My Bus Pass Ordeal

By: 

Doreen Gee

As a client on provincial disability benefits, I have an annual bus pass that enables me to get to work, buy groceries, go to medical appointments and buy medications. My disability is psychological and not physical, so I am not eligible for handi-dart and I cannot afford a taxi. My bus pass is an absolute lifeline to me; without it, I have a hard time even meeting my basic needs.

I guard that bus pass with my life, but unfortunately at the end of last October it fell out of my pocket and I lost it — which can happen to anyone. I called the Ministry of Social Development and Social Innovation, which issues the pass, immediately. I immediately applied for a new bus pass, and paid for it.

The Ministry website says that people can expect to wait five weeks for a replacement pass. I ended up waiting a month. This is far too long for a person with a disability to have to wait for something that is so vital for meeting basic needs. I work part time to augment my disability income but was not even able to get to work during this wait time. I was not able to go to medical appointments, and I could not travel to buy food. Without my bus pass, I experienced severe personal hardship.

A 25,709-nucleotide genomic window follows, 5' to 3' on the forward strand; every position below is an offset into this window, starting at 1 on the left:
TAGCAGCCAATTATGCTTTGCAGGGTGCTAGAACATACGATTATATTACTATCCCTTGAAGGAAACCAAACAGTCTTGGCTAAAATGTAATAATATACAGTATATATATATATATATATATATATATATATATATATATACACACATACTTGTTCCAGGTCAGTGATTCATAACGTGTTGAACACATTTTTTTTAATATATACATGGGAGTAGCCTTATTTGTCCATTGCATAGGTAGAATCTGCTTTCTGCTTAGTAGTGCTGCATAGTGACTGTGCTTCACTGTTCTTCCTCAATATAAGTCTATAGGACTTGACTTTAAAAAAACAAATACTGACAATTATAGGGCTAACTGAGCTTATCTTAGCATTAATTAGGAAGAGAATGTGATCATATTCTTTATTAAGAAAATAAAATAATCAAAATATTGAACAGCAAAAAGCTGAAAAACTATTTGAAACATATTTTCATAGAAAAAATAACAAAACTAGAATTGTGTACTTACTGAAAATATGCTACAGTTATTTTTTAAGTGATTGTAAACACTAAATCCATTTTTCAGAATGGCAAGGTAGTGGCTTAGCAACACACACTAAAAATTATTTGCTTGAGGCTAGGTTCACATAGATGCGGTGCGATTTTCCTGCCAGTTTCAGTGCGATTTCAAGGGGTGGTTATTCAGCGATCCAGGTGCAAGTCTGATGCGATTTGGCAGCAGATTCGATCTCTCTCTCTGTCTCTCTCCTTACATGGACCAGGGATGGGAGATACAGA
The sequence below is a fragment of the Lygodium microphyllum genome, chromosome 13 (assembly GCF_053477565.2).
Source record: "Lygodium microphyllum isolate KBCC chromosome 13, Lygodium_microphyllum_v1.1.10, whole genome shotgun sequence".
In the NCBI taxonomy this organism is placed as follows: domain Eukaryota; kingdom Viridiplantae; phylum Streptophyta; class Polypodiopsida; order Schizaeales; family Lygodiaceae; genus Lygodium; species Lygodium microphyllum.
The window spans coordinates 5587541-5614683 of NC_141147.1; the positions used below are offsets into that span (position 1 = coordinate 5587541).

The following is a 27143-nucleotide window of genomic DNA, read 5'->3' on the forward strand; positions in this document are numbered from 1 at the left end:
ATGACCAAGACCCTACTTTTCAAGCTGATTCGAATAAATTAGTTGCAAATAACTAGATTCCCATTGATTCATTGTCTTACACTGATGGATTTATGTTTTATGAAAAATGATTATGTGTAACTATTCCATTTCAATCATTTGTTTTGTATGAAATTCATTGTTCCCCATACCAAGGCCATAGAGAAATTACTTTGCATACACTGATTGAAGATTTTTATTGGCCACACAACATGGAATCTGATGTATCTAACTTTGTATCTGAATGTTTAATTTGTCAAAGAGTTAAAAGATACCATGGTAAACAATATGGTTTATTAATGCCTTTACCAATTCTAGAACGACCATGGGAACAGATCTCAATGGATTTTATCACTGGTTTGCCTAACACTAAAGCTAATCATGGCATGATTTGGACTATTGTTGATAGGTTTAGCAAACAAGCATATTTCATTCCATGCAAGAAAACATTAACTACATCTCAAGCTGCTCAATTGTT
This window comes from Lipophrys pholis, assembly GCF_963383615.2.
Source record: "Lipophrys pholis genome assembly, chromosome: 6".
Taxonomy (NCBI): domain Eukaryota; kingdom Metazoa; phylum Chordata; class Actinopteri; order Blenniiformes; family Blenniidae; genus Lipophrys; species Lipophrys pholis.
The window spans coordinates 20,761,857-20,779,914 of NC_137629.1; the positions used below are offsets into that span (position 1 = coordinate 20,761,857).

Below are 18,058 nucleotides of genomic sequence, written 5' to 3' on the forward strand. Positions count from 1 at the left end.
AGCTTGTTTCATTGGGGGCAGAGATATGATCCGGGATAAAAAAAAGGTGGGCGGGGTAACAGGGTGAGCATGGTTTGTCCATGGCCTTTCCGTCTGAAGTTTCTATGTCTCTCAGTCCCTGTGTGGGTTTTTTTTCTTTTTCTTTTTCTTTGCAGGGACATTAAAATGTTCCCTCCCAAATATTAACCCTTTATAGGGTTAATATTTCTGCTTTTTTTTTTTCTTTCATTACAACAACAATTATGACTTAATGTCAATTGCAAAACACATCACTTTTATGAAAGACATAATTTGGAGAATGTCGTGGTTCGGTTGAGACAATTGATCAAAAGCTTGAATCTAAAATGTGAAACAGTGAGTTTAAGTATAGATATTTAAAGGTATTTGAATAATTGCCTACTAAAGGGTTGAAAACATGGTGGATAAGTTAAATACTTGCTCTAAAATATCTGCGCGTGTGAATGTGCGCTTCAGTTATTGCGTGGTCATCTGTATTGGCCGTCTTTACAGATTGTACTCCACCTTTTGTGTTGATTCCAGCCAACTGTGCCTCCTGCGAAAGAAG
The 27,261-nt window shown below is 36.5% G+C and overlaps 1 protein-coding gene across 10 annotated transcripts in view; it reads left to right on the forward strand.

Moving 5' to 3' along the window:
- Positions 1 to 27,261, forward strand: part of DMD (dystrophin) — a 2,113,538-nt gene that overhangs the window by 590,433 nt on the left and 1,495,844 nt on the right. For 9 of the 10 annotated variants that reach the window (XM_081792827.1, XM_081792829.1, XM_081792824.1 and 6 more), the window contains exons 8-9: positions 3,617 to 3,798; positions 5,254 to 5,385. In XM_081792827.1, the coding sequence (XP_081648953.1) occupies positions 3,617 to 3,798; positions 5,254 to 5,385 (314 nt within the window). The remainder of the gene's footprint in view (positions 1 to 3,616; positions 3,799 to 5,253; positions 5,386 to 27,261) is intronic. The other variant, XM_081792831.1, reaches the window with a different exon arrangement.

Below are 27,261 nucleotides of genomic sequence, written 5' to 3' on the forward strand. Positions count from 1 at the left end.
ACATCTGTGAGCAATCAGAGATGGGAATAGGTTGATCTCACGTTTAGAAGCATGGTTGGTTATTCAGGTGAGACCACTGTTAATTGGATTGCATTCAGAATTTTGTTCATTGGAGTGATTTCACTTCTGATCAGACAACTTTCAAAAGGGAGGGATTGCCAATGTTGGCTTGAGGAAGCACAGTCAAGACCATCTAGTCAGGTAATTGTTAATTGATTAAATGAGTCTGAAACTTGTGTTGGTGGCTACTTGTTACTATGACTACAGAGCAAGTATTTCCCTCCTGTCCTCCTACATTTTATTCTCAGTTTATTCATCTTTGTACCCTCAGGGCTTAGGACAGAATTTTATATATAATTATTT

This does not need to happen. I talked to the staff of the bus pass program three times between the end of October and the end of November, telling them that I was not able get to work or buy groceries, and I asked them three times to at least send me some bus tickets or a temporary pass until the new pass arrived. They refused my request three times, saying "We do not do that." I suffered severe hardship that put my employment and my health at serious risk. The Ministry, which is supposed to be supporting me to address my living needs, put me into a serious crisis where I was not able to meet my basic needs. This should not happen to people with chronic physical and mental disabilities. It is an unacceptable situation, which negatively impacts many very fragile, powerless, vulnerable citizens — including me.

I am hoping that this article in Taproot will bring awareness to an intolerable situation.